China will probably target about 7.5 trillion yuan ($1.1 trillion) in new loans next year, level with its 2010 target, a leading official newspaper reported on Tuesday, an indication that policy could be slightly looser than expected.
Control of credit issuance is one of the most important monetary policy tools in China and many in the market had assumed that Beijing would lower the new lending objective next year as a way of tamping down on inflationary pressures.
But the report on the front page of the China Securities Journal, citing an unnamed source described as authoritative, suggested otherwise.
The Chinese economy is very big now and a target of 7.5 trillion yuan in new loans will not trigger all-round inflation, the newspaper quoted the source as saying.
A Reuters poll of 26 economists on Monday forecast that Beijing would aim for 7 trillion yuan in new lending next year.
Chinese leaders gave greater prominence to the fight against inflation in their statement on Sunday at the end of the Central Economic Work Conference, an annual meeting at which they chart policy for the coming year.
But at the same time as vowing to focus on price stability, they also said that they will strike a balance between controlling inflation and maintaining growth.
In its report, the China Securities Journal said the focus would change over the course of the year, with the battle against inflation likely to top the agenda in the first half but supporting growth to remain the overriding objective.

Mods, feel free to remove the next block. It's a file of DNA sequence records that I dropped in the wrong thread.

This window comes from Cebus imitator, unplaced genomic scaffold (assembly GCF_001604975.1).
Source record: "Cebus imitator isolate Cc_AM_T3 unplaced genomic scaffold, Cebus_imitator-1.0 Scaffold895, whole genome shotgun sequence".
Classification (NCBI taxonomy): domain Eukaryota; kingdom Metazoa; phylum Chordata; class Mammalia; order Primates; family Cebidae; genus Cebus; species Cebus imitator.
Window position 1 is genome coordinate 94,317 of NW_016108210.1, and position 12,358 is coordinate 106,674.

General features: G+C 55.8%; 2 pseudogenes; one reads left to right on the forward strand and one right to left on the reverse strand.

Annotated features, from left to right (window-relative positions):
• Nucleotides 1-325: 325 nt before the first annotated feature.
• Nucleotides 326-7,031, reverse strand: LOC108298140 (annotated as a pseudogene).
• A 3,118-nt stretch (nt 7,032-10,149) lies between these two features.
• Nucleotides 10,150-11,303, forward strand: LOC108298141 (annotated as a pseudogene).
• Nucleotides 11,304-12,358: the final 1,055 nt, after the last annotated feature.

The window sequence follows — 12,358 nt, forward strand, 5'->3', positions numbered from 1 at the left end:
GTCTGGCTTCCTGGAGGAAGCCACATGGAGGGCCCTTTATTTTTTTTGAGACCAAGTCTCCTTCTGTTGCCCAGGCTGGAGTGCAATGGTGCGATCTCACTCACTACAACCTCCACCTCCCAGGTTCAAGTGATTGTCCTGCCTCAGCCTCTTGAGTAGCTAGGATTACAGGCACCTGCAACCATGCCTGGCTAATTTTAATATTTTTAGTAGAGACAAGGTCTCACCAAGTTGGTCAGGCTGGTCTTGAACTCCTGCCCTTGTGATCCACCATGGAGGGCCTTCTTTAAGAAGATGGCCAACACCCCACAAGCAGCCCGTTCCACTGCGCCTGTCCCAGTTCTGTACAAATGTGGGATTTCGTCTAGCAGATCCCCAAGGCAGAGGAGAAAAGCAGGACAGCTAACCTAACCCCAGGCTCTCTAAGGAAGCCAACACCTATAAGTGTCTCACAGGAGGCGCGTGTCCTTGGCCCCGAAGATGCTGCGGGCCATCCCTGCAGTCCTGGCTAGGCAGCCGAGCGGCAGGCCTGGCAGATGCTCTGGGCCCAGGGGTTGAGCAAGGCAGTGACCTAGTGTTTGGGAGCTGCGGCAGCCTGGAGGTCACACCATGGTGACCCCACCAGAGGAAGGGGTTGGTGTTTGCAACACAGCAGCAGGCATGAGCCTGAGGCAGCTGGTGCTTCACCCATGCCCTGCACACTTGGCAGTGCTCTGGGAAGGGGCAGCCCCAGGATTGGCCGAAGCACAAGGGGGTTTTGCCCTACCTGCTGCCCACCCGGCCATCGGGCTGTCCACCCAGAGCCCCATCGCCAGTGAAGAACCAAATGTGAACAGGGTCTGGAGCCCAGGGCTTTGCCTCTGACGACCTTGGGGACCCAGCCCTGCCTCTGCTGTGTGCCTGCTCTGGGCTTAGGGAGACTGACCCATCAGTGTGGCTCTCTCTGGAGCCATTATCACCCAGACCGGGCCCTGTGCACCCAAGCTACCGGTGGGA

China's inflation will probably be higher in the first half of next year and then ease in the second half. It may peak in the second quarter. So policies in the next three to six months will mainly to curb inflation, it said.
But inflation next year will not be as high as expected. So monetary policy will favor quantitative measures. China will be very cautious in raising interest rates. It will only raise interest rates when inflation deteriorates, it added.
The report also said the government would likely aim for 16 percent in the wider M2 measure of money growth, which would mark a slowdown from this year's roughly 20 percent pace.
It added that China's five biggest lenders were aiming to maintain new lending at unchanged levels next year from this year, while smaller banks we're talking about an expansion.